Dr. Dale Simmons was amazed when, during the first Autumn Leaves Festival in 1966, “some fellow from Greensboro” came all the way to Mount Airy – three times – just to see a cow milked.
Simmons recalled how the cow had been dry on the determined man’s first two visits to the festival, but the third time was a charm.
Milking a cow on Main Street, “that just tells you a little of what we were doing,” in the early days of Autumn Leaves, he said, and how there was an interest to see those kinds of things.
Simmons founded what would become an annual fall-themed celebration while chairman of the local Chamber of Commerce board 50 years ago.
He will be honored for his contribution at the festival’s opening ceremonies Friday, which will be held at 11 a.m. at the bandstand on Independence Boulevard.
We just felt the 50th anniversary of the festival was the appropriate time to take a moment to thank this guy,” said Randy Collins, president and CEO of the Greater Mount Airy Chamber of Commerce.
“It’s pretty amazing what one person can do. He had a lot of help, but it takes that one person to push something through. We credit Dr. Simmons for making that happen.”
Simmons, a retired physician and Mount Airy native, was born and raised in the Bannertown community.
He attended what became Wake Forest University for college and medical school and was in the first graduating class from the Winston-Salem campus.
After his residency at what would become Forsyth Medical Center, Simmons joined the U.S. Navy, spending many years on the West Coast and abroad.
Simmons returned to Mount Airy after his military service on an extended visit while waiting on a job offer (which he later received) in California and scoping out other Eastern cities to set up a practice.
He hadn’t intended on staying.
“I’ve always heard you don’t go back home,” he said, but nothing else seemed right except home.
Simmons established a practice here and dove into the community.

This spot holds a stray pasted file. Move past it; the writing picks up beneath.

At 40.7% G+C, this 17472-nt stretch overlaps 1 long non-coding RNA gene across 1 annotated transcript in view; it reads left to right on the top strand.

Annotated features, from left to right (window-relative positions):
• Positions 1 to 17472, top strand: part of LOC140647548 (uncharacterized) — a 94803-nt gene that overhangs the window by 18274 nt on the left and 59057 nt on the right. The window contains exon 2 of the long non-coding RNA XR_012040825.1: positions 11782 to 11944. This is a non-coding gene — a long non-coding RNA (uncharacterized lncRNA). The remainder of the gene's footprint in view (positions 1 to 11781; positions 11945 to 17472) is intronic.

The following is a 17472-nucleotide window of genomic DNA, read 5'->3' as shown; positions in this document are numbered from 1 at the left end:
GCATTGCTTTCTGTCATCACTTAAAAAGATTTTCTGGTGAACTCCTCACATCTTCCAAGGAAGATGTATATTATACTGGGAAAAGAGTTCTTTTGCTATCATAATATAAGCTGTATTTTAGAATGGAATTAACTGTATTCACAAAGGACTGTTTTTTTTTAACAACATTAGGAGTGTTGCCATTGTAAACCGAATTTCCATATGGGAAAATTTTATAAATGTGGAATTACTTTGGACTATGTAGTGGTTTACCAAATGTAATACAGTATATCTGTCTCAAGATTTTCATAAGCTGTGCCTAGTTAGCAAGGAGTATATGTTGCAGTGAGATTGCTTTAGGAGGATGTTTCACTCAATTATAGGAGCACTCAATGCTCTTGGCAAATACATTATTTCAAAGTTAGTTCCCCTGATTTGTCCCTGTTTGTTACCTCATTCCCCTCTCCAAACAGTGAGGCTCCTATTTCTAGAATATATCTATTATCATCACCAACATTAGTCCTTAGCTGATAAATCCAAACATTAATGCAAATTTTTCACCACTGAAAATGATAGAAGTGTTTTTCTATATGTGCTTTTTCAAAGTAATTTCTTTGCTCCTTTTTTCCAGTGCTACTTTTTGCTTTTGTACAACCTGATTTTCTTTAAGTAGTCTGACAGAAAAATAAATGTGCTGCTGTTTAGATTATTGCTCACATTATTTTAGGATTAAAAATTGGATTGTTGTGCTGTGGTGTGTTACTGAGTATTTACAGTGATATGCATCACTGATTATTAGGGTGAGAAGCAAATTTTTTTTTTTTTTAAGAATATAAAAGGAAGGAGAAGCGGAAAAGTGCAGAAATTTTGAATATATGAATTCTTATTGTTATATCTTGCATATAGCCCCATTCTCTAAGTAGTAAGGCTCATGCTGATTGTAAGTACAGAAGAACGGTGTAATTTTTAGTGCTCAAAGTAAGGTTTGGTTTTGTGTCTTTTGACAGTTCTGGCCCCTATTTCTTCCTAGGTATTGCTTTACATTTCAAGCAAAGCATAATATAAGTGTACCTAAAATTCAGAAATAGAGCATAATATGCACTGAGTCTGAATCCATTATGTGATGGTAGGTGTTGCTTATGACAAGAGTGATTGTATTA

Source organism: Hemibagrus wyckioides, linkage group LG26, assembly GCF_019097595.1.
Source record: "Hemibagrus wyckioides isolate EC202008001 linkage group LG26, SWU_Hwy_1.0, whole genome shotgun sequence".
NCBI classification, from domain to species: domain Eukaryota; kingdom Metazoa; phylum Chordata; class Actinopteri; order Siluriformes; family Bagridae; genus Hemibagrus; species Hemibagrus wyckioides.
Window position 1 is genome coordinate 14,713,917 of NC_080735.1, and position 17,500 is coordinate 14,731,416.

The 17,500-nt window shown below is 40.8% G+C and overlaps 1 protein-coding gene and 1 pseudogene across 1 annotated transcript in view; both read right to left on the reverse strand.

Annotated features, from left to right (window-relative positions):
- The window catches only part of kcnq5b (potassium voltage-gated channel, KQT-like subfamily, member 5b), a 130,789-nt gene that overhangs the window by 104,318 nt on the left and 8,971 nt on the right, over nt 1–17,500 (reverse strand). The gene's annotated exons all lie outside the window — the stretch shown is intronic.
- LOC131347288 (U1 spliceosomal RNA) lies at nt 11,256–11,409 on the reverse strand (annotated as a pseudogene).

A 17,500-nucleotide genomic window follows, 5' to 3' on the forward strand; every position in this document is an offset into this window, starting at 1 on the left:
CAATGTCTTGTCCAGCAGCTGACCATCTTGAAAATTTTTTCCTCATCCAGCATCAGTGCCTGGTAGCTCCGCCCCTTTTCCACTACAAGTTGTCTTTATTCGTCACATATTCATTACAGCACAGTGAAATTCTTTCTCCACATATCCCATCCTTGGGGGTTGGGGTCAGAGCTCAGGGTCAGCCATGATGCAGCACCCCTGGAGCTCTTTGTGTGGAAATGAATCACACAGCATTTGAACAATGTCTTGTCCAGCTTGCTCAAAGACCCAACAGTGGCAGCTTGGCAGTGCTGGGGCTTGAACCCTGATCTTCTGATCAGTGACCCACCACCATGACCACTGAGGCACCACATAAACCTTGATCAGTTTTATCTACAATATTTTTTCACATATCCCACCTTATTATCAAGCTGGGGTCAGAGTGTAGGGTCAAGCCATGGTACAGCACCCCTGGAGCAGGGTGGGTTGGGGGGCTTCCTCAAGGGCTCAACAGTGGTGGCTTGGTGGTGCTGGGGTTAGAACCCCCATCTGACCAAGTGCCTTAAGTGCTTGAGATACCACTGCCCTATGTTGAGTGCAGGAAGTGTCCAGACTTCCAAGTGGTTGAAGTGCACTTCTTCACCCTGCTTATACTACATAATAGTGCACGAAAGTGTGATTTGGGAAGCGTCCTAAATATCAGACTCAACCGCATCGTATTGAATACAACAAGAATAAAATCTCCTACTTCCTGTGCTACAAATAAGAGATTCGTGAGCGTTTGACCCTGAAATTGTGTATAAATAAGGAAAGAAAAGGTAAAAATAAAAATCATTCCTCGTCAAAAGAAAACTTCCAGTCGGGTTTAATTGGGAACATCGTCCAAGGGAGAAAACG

By the time he left in the early 1990s for a position in Raleigh as state health director, he had to resign from five boards in one week.
“I was into a lot of things, and I need to tell you why,” he said.
His father was a stone cutter who quit school in the sixth grade to work at the granite quarry and worked his way up to a superintendent position.
“Even that, the pay was so poor,” said Simmons, who also started working at a young age.
“I worked in the grocery from seventh grade until the night I went to college,” he said. At the store, he cashed people’s paychecks and saw, week after week, how little a $1-an-hour job earned.
“Women were making less than that,” he said. On the weekends, he’d deliver groceries.
“I saw how people were living,” he said.
Simmons worked hard throughout the years to strengthen the community, serving as county health director and with various civic groups.
“This guy obviously had a vision for what he wanted the community to be,” said Collins, who had recently spent some time with Simmons in preparation for the celebration Friday.
The Autumn Leaves Festival was part of that vision.
“One thing was jealousy on my part,” he said.
Having missed out while in the Navy, “I was delighted to see the leaves when I got back,” he said. “Every year I would take hundreds of pictures of the foliage.”